William III did not really apply to the new area. However, that my Lords, is my second point, which I just want to mark down before we come to controversial matters.
The third point which I suggest is also worth noting as a matter of common ground is this, and here I am afraid for the moment Lord Haldane may not be disposed to agree with me, but I am sure he will if I have rightly appreciated how the argument must go ; it ought to be common ground, and on reflection I think it will be common ground : that ever since 1774 in my green area there never has been, and there never could have been, any undistributed middle, if I may presume to use a phrase of formal logic in quite a different sense ; that is to say, in 1774 the Statute threw into Quebec the whole of my green, including any portion, whether it be broad or narrow, which had previously been Newfoundland, and from that moment, Newfoundland was ousted for a certain period of time from the mainland altogether, and any area which Newfoundland might formerly have had, whether it be narrow or broad, was included in the extended Province of Quebec. Now what has happened since ? Nothing whatever has , happened since which could possibly cause the springing up in this green area of a tertium quid, a no–man's–land, an undistributed middle, or whatever you call it, because all that has happened since is——
Viscount HALDANE : I do not call it a No–man's–land.
Sir JOHN SIMON : I quite know ; your Lordship has warned me of that already : there has never been an undistributed area since. From that moment it has either all belonged to Quebec, or all belonged to Newfoundland, or partly belonged to the one and partly belonged to the other.
The LORD CHANCELLOR : I think Mr. Macmillan took that view.
Sir JOHN SIMON : He did, my Lord ; I am only anxious to nail it down, if I may, because, of course, the moment that that is conceded, and what is more important, if I may say so, the moment it is appreciated that must be the logical conclusion, all questions about the Order in Council of 1880 go clean out of the case.
Viscount HALDANE : I am not satisfied yet, but I will hear you about it.
The LORD CHANCELLOR : It all depends on whether, when the boundary is brought up to the Southern boundary of Hudson's Bay, it travels along that boundary to the sea.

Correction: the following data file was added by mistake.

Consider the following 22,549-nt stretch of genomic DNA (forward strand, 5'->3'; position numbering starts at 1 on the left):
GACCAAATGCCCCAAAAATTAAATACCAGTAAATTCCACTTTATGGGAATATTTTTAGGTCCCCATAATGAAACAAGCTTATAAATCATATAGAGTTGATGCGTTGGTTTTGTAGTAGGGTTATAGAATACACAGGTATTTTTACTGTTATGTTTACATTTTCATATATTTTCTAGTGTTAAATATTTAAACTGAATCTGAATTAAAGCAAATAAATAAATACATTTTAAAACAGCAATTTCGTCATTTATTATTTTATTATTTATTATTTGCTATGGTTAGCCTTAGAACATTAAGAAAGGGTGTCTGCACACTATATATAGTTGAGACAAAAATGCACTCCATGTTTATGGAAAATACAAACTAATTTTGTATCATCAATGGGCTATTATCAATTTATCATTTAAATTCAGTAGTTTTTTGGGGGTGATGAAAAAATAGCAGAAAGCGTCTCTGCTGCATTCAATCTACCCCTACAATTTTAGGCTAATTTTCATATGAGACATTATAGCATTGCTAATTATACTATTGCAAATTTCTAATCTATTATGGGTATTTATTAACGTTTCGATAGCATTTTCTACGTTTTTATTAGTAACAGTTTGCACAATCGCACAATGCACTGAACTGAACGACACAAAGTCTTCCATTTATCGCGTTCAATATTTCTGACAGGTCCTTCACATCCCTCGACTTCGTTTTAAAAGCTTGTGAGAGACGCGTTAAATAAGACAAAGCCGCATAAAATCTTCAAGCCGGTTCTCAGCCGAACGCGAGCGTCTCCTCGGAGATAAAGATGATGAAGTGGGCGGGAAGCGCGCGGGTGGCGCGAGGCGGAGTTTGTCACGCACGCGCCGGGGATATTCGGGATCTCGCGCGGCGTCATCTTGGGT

Sir JOHN SIMON : Yes, that is quite true.
Viscount HALDANE : Of course, it is clear that, when Quebec was
extended in 1825, there was a line drawn which showed what belonged to Quebec.
Sir JOHN SIMON : I appreciated your Lordships would want to have this matter put before you, and we have taken the liberty of preparing for your Lordships inspection, if you will be so good as to look at it, what is my original hand chart with this difference : that we have put upon it, I think in rather a generous way, a band of brown which will indicate what we understand to be the view presented by Mr. Macmillan. His view is that all that Newfoundland got—he concedes it got territory, but all it got was something which was of a certain width,—I am not for a moment discussing a mile or not—which runs round the coast and the inlet with the exception and the curious exception I think, of the largest inlet of them all, and therefore his view would be, that what I have now got marked on this in brown is all that Newfoundland acquired on Labrador in 1763.
Viscount FINLAY : By the brown you mean the fringe to the zone ?
Sir JOHN SIMON : Yes, my Lord. If I may give your Lordships one or two copies, you will see exactly what I mean. I am only concerned to show, what I think must follow, that since at one period in 1774, Newfoundland was expelled from Labrador, and since after that all that has happened is that Quebec has given up as much as Newfoundland has regained, there is not and there never has been, any space between Quebec territory and Newfoundland territory, which could possibly belong to neither the one nor the other.
Viscount HALDANE : In 1825 they gave to Newfoundland all the part not belonging to Quebec ?
Sir JOHN SIMON : Might I put it for a moment in my own way, with your Lordship's kind help. If you would not mind looking at my map, I could explain my meaning on the map very plainly. This is all subject to one observation, which the Lord Chancellor made to me just now, which I thoroughly appreciate. But assume, my Lords, for a moment, if you would, that the uncoloured portion of the chart now before your Lordships, is Hudson's Bay territory—I quite appreciate that that is a separate question, but assume it for the purpose in hand